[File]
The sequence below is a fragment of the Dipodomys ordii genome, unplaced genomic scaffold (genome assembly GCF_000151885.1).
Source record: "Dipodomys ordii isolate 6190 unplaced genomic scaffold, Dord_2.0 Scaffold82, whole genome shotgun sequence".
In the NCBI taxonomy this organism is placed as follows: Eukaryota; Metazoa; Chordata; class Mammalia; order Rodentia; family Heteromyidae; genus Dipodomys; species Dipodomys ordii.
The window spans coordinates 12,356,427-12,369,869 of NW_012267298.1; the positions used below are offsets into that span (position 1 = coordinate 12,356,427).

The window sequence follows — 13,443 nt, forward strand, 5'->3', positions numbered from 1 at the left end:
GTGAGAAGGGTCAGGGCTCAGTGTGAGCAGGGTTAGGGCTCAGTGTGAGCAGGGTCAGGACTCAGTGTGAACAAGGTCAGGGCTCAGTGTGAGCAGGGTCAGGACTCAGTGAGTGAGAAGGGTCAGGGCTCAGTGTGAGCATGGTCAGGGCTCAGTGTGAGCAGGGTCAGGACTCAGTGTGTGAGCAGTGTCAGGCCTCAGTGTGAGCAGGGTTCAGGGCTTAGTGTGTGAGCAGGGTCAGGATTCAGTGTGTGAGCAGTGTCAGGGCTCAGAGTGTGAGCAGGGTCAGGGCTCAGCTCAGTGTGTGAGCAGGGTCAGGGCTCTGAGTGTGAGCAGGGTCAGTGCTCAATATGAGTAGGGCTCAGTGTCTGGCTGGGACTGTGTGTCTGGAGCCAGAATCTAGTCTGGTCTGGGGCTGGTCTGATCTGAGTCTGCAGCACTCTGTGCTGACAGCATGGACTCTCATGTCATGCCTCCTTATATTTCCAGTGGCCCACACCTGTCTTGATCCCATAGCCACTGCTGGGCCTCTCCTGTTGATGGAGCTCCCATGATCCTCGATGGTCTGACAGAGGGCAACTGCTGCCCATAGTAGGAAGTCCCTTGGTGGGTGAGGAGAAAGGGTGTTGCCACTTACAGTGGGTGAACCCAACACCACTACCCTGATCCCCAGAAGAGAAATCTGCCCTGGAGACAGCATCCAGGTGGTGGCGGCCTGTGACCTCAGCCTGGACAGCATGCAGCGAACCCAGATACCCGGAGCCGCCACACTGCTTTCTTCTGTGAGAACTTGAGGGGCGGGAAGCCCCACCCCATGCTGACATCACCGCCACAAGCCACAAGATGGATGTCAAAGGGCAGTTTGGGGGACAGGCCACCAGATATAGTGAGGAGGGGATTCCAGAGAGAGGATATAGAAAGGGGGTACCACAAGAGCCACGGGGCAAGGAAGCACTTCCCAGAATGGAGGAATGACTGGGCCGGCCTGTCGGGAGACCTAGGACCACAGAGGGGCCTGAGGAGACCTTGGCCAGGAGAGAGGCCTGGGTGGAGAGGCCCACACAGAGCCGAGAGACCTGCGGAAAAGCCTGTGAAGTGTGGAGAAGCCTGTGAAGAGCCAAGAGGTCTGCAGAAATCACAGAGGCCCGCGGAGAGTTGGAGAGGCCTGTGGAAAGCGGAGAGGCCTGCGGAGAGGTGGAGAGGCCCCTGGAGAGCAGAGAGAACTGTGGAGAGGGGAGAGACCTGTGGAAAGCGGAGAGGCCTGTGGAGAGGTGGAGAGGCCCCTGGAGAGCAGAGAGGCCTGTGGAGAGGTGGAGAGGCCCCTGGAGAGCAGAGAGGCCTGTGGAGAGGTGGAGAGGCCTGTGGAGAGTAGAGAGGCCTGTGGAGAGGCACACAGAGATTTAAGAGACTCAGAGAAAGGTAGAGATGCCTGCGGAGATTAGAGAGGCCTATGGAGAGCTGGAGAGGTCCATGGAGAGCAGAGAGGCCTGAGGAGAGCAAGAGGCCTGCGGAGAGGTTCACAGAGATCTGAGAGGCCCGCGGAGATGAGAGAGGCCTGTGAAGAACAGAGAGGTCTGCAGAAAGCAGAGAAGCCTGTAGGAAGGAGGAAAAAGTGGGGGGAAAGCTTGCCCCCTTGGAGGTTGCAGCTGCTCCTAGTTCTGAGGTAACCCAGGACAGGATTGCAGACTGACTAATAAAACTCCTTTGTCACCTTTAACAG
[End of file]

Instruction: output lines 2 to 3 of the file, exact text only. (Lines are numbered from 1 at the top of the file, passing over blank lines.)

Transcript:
Source record: "Dipodomys ordii isolate 6190 unplaced genomic scaffold, Dord_2.0 Scaffold82, whole genome shotgun sequence".
In the NCBI taxonomy this organism is placed as follows: Eukaryota; Metazoa; Chordata; class Mammalia; order Rodentia; family Heteromyidae; genus Dipodomys; species Dipodomys ordii.